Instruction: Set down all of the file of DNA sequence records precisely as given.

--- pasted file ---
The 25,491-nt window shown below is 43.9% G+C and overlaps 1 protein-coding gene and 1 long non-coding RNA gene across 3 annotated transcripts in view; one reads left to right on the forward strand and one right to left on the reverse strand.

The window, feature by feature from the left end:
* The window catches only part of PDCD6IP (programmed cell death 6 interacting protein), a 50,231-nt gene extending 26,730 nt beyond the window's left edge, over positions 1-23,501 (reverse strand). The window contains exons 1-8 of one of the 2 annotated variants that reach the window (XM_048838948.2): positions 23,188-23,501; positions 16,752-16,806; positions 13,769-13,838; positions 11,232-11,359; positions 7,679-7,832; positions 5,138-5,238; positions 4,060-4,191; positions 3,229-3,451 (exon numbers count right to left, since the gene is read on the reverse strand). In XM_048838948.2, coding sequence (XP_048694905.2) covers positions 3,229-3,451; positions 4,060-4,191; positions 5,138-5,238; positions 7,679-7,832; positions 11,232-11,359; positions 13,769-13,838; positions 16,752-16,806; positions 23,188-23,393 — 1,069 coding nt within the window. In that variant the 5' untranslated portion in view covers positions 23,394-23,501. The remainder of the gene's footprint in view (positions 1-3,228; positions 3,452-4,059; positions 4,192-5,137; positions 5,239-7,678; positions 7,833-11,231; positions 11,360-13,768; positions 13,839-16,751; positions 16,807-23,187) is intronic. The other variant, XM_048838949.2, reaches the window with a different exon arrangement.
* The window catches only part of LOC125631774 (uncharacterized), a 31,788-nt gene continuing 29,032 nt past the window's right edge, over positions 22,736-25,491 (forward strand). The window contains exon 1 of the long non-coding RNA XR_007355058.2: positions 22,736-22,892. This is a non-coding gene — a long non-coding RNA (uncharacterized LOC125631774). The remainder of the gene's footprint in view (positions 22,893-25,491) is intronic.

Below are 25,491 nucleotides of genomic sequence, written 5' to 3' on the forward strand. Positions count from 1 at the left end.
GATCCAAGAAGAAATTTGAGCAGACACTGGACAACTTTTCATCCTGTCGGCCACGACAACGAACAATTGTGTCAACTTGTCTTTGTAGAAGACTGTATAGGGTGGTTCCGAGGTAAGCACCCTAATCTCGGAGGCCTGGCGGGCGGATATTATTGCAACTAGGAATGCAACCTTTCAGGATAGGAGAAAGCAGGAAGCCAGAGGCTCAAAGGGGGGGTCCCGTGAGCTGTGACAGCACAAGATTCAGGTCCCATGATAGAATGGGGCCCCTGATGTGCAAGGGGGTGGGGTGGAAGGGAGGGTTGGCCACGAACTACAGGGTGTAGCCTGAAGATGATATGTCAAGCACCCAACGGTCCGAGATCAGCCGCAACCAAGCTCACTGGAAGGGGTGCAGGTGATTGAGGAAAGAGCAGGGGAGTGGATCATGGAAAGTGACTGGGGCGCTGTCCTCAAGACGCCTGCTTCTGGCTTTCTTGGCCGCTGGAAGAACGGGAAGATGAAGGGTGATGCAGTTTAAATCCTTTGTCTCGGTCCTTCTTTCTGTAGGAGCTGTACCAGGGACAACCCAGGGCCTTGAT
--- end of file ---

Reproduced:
The 25,491-nt window shown below is 43.9% G+C and overlaps 1 protein-coding gene and 1 long non-coding RNA gene across 3 annotated transcripts in view; one reads left to right on the forward strand and one right to left on the reverse strand.

The window, feature by feature from the left end:
* The window catches only part of PDCD6IP (programmed cell death 6 interacting protein), a 50,231-nt gene extending 26,730 nt beyond the window's left edge, over positions 1-23,501 (reverse strand). The window contains exons 1-8 of one of the 2 annotated variants that reach the window (XM_048838948.2): positions 23,188-23,501; positions 16,752-16,806; positions 13,769-13,838; positions 11,232-11,359; positions 7,679-7,832; positions 5,138-5,238; positions 4,060-4,191; positions 3,229-3,451 (exon numbers count right to left, since the gene is read on the reverse strand). In XM_048838948.2, coding sequence (XP_048694905.2) covers positions 3,229-3,451; positions 4,060-4,191; positions 5,138-5,238; positions 7,679-7,832; positions 11,232-11,359; positions 13,769-13,838; positions 16,752-16,806; positions 23,188-23,393 — 1,069 coding nt within the window. In that variant the 5' untranslated portion in view covers positions 23,394-23,501. The remainder of the gene's footprint in view (positions 1-3,228; positions 3,452-4,059; positions 4,192-5,137; positions 5,239-7,678; positions 7,833-11,231; positions 11,360-13,768; positions 13,839-16,751; positions 16,807-23,187) is intronic. The other variant, XM_048838949.2, reaches the window with a different exon arrangement.
* The window catches only part of LOC125631774 (uncharacterized), a 31,788-nt gene continuing 29,032 nt past the window's right edge, over positions 22,736-25,491 (forward strand). The window contains exon 1 of the long non-coding RNA XR_007355058.2: positions 22,736-22,892. This is a non-coding gene — a long non-coding RNA (uncharacterized LOC125631774). The remainder of the gene's footprint in view (positions 22,893-25,491) is intronic.

Below are 25,491 nucleotides of genomic sequence, written 5' to 3' on the forward strand. Positions count from 1 at the left end.
GATCCAAGAAGAAATTTGAGCAGACACTGGACAACTTTTCATCCTGTCGGCCACGACAACGAACAATTGTGTCAACTTGTCTTTGTAGAAGACTGTATAGGGTGGTTCCGAGGTAAGCACCCTAATCTCGGAGGCCTGGCGGGCGGATATTATTGCAACTAGGAATGCAACCTTTCAGGATAGGAGAAAGCAGGAAGCCAGAGGCTCAAAGGGGGGGTCCCGTGAGCTGTGACAGCACAAGATTCAGGTCCCATGATAGAATGGGGCCCCTGATGTGCAAGGGGGTGGGGTGGAAGGGAGGGTTGGCCACGAACTACAGGGTGTAGCCTGAAGATGATATGTCAAGCACCCAACGGTCCGAGATCAGCCGCAACCAAGCTCACTGGAAGGGGTGCAGGTGATTGAGGAAAGAGCAGGGGAGTGGATCATGGAAAGTGACTGGGGCGCTGTCCTCAAGACGCCTGCTTCTGGCTTTCTTGGCCGCTGGAAGAACGGGAAGATGAAGGGTGATGCAGTTTAAATCCTTTGTCTCGGTCCTTCTTTCTGTAGGAGCTGTACCAGGGACAACCCAGGGCCTTGAT